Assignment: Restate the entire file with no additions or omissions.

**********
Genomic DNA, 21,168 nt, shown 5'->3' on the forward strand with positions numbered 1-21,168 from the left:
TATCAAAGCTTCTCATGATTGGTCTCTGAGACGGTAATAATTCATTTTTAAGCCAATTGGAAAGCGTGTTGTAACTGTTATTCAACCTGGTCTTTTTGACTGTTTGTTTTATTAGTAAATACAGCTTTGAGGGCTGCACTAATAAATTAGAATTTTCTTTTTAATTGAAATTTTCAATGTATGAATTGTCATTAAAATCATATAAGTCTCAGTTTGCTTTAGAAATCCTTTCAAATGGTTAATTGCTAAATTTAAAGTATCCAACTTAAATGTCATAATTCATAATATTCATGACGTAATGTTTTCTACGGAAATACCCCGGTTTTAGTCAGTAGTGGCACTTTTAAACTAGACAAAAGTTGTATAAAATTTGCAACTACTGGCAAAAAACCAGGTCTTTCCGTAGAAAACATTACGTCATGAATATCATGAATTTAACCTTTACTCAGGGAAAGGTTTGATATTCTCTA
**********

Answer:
Genomic DNA, 21,168 nt, shown 5'->3' on the forward strand with positions numbered 1-21,168 from the left:
TATCAAAGCTTCTCATGATTGGTCTCTGAGACGGTAATAATTCATTTTTAAGCCAATTGGAAAGCGTGTTGTAACTGTTATTCAACCTGGTCTTTTTGACTGTTTGTTTTATTAGTAAATACAGCTTTGAGGGCTGCACTAATAAATTAGAATTTTCTTTTTAATTGAAATTTTCAATGTATGAATTGTCATTAAAATCATATAAGTCTCAGTTTGCTTTAGAAATCCTTTCAAATGGTTAATTGCTAAATTTAAAGTATCCAACTTAAATGTCATAATTCATAATATTCATGACGTAATGTTTTCTACGGAAATACCCCGGTTTTAGTCAGTAGTGGCACTTTTAAACTAGACAAAAGTTGTATAAAATTTGCAACTACTGGCAAAAAACCAGGTCTTTCCGTAGAAAACATTACGTCATGAATATCATGAATTTAACCTTTACTCAGGGAAAGGTTTGATATTCTCTA